The difference between the middleman and the actual factory

I am traveling to the Canton Fair in search of suppliers. How can you tell who is a middleman and who is an actual factory?

Dear Jonathan,
Your question may be the most asked question in Guangzhou every April and October. And it is very much worth asking!

I’d like to offer some comments for your consideration in regards to middlemen. First, there are good and bad ones. The good ones add legit value, the bad ones cause problems. To determine who is legit, the single most powerful question you can ask is “can I speak to a few references”. If they can’t give you a handful of legit clients, run away. Having an intermediary is not always a bad thing, but let’s assume you want to go factory direct for whatever reason, then here are some red flags that you may be dealing with a middleman:

Avoid factories that refuse to list the name or location of the production facility.

Focus on those factories that can clearly show production experience with your particular product or production method. They should have samples and quality documents readily available if they are a real factory.

If you are able to arrange a factory visit:

1. Do your contact’s business cards match the factory staff’s information? If the cards don’t match in name, color and address, then your contact is probably a middleman.

2. Do the people at the factory clearly know your contact or does he give out business cards to factory staff when giving you the tour of “his factory”? At worst case this may be his first time working with the factory and you may as well build your own relationship without him.

Look for clear information about operation size, equipment and staffing on the website. Most intermediaries don’t offer the same level of detail that real factories present.

Be wary if they supply a very large range of products. If they say they make toothbrushes and TV sets, most likely one or both are outsourced!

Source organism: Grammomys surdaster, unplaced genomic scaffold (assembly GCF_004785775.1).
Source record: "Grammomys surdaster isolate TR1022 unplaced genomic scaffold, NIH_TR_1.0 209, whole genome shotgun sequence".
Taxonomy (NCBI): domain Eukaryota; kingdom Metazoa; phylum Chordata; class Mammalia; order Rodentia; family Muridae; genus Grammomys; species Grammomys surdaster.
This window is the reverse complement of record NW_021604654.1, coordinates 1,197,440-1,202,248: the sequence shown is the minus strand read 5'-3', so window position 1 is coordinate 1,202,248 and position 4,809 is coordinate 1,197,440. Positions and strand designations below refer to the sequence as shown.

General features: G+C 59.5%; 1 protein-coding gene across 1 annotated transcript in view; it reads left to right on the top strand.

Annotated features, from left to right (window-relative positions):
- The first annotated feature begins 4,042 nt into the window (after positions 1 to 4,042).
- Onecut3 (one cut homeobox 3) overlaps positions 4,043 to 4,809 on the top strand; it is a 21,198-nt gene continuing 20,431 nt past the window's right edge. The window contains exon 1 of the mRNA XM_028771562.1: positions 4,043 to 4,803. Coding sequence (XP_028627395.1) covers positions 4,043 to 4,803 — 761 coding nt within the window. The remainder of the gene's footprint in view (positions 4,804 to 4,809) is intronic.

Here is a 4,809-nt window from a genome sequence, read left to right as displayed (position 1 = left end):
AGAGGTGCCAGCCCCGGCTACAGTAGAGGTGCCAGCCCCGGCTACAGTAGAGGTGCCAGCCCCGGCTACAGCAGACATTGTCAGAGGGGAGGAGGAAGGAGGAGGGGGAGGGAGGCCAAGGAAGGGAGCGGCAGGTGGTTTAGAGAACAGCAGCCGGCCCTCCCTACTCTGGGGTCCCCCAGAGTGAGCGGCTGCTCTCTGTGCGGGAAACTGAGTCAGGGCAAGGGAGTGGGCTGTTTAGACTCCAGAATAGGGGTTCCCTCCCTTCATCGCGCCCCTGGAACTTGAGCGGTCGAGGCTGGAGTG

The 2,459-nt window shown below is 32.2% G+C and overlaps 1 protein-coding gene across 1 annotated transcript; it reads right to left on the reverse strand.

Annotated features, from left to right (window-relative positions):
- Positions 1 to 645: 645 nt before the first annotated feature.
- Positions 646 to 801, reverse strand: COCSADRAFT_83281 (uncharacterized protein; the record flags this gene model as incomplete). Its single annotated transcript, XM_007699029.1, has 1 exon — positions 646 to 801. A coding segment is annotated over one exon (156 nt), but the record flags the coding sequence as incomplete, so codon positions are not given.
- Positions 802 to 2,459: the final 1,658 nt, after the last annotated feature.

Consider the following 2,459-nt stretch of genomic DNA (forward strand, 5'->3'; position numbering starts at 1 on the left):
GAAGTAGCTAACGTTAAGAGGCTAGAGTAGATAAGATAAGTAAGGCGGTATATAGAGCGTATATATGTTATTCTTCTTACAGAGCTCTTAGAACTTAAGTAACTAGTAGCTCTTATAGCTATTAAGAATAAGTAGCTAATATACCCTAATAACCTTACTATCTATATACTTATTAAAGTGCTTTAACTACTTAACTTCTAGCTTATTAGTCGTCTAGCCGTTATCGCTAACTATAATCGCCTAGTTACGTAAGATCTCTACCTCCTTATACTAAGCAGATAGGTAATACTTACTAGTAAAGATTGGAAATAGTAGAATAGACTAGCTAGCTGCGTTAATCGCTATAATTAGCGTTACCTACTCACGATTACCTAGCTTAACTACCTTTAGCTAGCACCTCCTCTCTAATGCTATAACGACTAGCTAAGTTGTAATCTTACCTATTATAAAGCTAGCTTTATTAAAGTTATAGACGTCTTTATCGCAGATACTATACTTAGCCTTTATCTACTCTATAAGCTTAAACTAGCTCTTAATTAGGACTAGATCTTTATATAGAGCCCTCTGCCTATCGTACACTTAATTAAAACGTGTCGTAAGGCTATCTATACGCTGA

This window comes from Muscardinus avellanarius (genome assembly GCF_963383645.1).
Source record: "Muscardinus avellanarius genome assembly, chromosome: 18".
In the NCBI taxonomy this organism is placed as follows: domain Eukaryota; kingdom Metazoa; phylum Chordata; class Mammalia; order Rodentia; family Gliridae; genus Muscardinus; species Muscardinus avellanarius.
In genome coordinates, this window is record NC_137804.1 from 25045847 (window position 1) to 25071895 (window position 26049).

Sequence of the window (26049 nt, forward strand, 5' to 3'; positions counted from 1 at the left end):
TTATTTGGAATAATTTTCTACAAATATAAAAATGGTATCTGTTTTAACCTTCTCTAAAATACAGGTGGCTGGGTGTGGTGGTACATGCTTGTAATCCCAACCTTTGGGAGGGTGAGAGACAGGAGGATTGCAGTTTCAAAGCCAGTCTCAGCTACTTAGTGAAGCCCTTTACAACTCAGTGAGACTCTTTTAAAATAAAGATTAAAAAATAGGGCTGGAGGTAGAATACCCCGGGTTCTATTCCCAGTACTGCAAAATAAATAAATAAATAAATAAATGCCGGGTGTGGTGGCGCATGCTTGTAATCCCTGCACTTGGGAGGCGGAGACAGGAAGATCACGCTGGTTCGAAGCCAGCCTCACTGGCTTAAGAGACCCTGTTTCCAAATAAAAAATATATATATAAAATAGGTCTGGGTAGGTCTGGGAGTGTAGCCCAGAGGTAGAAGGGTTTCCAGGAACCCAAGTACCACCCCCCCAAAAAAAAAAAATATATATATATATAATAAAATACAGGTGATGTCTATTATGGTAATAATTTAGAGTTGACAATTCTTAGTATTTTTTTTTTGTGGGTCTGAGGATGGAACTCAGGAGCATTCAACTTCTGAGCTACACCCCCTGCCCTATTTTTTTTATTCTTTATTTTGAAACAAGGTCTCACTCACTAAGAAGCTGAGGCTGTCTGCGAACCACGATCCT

Be aware that polished English skills do not reflect production skills. Often the most polished websites are set up by trading companies.

Ask for ownership papers of the factory. By law, the business license should be hanging from a wall in an easy to see location. Granted, it is often in Chinese, but get a copy (and make sure the copy you are given matches the one on the wall) and later you can translate the Chinese to show valuable information like ownership, years in business, scope of business and such.

Other tips:
Be explicit that the production location may be audited by you or a 3rd party, and that this location cannot be changed without approval from buyer. You will be surprised at the number of middlemen who will take the buyer on a visit of a factory only to change the location to a less expensive and poor quality option after the buyer leaves.

Hope your Canton trade show was a profitable one!

PS: I like the HK trade shows, especially those sponsored by www.GlobalSources.com, as they don’t have as many trading companies like Canton Fair. Keep in mind that decades ago the Canton Fair only allowed companies with import-export licenses to exhibit and even today not every manufacturer has an im-ex license. So it is natural that Canton is ripe w trading companies.

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